Pic NASA's Messenger space probe has slammed into the planet Mercury at 3.9km per second (8,724mph) – creating the first human-made crater on the innermost planet of our solar system.
Well I guess it is time to say goodbye to all my friends, family, support team. I will be making my final impact very soon.— MESSENGER (@MESSENGER2011) April 30, 2015
Launched in 2004, Messenger (aka the MErcury Surface, Space ENvironment, GEochemistry, and Ranging craft) was Earth's first probe to orbit the closest planet to the Sun. After arriving in 2011, it completed 4,104 orbits of the alien world before its fuel ran out and it crashed into Mercury's surface.
(NASA engineers had worked out how to squeeze a bit more life out of the probe by venting helium used to pressurize the fuel tanks to get a bit more thrust, thus keeping it in orbit for a little while longer.)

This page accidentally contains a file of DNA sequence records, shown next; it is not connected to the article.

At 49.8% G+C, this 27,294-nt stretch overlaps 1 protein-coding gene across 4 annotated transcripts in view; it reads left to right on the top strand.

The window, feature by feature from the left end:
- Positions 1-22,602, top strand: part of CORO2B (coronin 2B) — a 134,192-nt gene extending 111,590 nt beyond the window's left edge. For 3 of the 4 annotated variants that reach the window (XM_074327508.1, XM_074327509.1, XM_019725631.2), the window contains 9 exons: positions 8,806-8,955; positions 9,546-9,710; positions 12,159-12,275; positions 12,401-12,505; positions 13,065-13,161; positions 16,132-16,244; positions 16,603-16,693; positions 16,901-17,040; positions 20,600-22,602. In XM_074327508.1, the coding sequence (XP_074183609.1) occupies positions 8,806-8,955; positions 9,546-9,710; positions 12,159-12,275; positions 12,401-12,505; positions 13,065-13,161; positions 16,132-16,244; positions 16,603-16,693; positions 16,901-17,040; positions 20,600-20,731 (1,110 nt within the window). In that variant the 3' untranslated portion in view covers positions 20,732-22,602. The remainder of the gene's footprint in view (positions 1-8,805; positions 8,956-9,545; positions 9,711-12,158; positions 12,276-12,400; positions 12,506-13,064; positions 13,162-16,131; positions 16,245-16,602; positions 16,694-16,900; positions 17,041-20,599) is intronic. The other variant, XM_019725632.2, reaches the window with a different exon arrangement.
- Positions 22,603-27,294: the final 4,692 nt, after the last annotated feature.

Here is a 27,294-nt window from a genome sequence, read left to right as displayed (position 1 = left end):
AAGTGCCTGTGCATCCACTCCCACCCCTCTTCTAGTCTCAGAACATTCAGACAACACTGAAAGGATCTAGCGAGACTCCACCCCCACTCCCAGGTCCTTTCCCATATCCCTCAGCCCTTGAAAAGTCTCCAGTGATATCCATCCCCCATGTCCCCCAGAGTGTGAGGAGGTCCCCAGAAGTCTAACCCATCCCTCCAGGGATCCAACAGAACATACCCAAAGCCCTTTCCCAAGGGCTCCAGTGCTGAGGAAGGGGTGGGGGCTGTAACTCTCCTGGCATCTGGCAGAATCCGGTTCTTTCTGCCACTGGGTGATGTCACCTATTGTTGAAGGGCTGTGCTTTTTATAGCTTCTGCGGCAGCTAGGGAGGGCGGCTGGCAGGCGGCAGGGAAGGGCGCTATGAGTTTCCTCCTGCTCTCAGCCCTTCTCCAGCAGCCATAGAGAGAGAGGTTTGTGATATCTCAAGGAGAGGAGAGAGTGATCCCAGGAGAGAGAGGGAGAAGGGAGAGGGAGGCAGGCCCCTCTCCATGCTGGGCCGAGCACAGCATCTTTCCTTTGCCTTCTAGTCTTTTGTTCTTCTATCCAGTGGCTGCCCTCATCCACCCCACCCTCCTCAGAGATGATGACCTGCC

In the four years to date, Messenger made some astounding discoveries about the strange planet. For instance, in 2012, the craft spotted ice deposits near the surface at Mercury's poles. However, Messenger principal investigator Sean Solomon said during the celebrations of the probe's achievements last week that this wasn't the biggest surprise.
Messenger maps out its own death spot
The probe's instruments found that Mercury is a "volatile-rich planet," containing plenty of chlorine, potassium, sulphur, and sodium. According to today's theories on the development of our Solar System, this shouldn’t be possible, so it's now back to the drawing board for space scientists.
The probe was due to crash into the planet at 1926 UTC (1526 EDT). The impact point is on the far side of Mercury, so we won't get to see the impact site for another nine years; that's when the European and Japanese space agency's BepiColombo orbiter is due to arrive to take a closer look at Mercury. ®